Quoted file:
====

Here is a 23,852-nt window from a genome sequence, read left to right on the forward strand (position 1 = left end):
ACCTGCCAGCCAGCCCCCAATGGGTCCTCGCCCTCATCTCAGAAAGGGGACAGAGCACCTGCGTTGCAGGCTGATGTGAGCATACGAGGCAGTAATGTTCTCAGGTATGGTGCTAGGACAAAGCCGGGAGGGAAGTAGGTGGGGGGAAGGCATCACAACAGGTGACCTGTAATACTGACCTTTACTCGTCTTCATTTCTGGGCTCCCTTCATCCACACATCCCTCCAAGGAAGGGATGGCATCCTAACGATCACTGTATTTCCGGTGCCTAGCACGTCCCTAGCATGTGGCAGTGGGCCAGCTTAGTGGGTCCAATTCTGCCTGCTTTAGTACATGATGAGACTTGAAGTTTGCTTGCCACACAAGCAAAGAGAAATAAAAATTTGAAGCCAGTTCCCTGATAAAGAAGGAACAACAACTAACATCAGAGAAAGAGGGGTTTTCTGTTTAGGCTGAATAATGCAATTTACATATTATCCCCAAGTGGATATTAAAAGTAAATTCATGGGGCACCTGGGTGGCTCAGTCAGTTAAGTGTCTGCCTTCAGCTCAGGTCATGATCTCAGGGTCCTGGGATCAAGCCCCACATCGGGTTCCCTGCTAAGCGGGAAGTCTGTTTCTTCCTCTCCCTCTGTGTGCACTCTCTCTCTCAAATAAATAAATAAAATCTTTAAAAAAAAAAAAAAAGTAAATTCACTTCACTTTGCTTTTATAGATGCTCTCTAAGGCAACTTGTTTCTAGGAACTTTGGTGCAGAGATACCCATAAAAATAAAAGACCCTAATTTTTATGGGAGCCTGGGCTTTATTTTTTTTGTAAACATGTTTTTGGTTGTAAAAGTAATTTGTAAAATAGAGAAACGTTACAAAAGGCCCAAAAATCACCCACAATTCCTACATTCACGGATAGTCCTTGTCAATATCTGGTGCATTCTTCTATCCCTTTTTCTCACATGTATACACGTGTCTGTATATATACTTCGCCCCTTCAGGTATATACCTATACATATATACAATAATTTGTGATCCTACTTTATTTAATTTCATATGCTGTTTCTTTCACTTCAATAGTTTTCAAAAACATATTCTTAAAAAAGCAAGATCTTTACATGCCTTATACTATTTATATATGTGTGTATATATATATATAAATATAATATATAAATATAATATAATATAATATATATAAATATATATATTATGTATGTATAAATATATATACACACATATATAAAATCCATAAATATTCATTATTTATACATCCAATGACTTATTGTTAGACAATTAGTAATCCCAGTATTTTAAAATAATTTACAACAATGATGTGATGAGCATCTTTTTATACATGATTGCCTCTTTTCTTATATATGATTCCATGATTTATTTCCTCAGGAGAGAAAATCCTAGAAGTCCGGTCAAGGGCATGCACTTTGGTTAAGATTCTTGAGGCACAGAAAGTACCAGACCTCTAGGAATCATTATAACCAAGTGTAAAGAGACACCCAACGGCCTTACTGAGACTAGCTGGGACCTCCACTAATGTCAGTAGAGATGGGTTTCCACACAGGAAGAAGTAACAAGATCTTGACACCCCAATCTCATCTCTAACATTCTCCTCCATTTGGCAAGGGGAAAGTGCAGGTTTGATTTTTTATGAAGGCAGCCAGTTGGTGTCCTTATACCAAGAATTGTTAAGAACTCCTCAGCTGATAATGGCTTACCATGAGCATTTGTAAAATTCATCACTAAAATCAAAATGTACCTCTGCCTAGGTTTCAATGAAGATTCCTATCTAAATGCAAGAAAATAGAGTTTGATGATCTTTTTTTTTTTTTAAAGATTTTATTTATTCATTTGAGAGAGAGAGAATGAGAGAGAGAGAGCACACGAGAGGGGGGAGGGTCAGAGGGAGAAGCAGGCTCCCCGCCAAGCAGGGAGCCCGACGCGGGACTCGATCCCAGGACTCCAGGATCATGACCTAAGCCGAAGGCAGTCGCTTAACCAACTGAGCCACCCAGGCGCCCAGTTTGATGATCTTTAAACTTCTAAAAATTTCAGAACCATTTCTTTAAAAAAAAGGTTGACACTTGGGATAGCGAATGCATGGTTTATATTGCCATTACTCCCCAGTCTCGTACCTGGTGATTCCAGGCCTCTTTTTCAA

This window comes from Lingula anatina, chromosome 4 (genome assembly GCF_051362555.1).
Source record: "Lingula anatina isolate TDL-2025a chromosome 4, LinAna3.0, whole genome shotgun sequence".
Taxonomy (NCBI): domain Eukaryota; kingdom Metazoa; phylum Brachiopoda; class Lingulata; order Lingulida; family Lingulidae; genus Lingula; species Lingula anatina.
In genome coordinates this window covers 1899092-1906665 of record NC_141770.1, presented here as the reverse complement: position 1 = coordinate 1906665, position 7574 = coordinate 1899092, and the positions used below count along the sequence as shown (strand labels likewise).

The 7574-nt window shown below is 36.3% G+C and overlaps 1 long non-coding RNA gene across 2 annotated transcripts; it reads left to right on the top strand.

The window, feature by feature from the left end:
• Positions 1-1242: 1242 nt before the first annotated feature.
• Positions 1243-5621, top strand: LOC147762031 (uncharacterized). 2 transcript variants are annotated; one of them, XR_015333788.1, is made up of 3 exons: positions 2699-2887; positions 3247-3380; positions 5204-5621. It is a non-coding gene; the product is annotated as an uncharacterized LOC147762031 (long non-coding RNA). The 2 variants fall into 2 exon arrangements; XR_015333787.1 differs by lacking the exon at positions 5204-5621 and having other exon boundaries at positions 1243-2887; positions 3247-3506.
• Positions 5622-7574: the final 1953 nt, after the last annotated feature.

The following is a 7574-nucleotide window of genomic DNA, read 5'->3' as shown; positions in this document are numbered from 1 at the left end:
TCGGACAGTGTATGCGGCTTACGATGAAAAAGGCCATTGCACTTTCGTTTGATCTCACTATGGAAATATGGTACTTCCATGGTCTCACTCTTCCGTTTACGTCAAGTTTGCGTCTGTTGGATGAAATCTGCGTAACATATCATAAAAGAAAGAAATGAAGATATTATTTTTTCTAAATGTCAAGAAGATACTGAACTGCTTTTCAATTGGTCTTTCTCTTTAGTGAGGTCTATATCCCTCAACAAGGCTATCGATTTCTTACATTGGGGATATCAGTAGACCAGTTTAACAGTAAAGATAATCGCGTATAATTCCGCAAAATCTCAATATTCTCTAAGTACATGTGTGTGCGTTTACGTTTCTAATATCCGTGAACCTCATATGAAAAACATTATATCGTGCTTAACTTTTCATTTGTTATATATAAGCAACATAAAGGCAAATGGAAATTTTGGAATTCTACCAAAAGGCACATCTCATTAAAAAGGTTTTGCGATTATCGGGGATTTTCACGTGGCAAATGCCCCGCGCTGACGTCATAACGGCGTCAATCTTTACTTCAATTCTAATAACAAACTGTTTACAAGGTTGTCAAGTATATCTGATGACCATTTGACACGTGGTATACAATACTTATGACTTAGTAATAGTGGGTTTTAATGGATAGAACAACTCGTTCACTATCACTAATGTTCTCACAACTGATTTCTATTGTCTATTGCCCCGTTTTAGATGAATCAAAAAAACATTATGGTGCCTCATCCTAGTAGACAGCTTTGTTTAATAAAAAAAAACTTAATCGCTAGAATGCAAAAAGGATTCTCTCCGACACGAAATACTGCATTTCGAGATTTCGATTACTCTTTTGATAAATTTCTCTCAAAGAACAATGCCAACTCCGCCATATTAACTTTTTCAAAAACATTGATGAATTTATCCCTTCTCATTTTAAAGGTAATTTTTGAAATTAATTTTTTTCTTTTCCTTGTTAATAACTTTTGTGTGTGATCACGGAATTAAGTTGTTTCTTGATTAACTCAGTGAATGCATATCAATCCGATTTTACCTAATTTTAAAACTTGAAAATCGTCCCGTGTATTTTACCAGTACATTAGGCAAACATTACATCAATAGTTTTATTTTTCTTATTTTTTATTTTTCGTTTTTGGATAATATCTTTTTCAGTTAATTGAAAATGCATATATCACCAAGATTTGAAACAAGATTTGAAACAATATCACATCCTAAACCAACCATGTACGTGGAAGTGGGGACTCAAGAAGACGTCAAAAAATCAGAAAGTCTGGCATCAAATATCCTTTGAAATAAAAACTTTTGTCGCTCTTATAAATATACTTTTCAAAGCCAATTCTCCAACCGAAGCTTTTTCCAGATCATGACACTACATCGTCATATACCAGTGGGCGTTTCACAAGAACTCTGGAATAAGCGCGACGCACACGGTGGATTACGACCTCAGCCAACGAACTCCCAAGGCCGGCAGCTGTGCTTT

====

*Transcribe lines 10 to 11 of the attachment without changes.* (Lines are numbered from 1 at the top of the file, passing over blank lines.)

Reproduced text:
• Positions 1243-5621, top strand: LOC147762031 (uncharacterized). 2 transcript variants are annotated; one of them, XR_015333788.1, is made up of 3 exons: positions 2699-2887; positions 3247-3380; positions 5204-5621. It is a non-coding gene; the product is annotated as an uncharacterized LOC147762031 (long non-coding RNA). The 2 variants fall into 2 exon arrangements; XR_015333787.1 differs by lacking the exon at positions 5204-5621 and having other exon boundaries at positions 1243-2887; positions 3247-3506.
• Positions 5622-7574: the final 1953 nt, after the last annotated feature.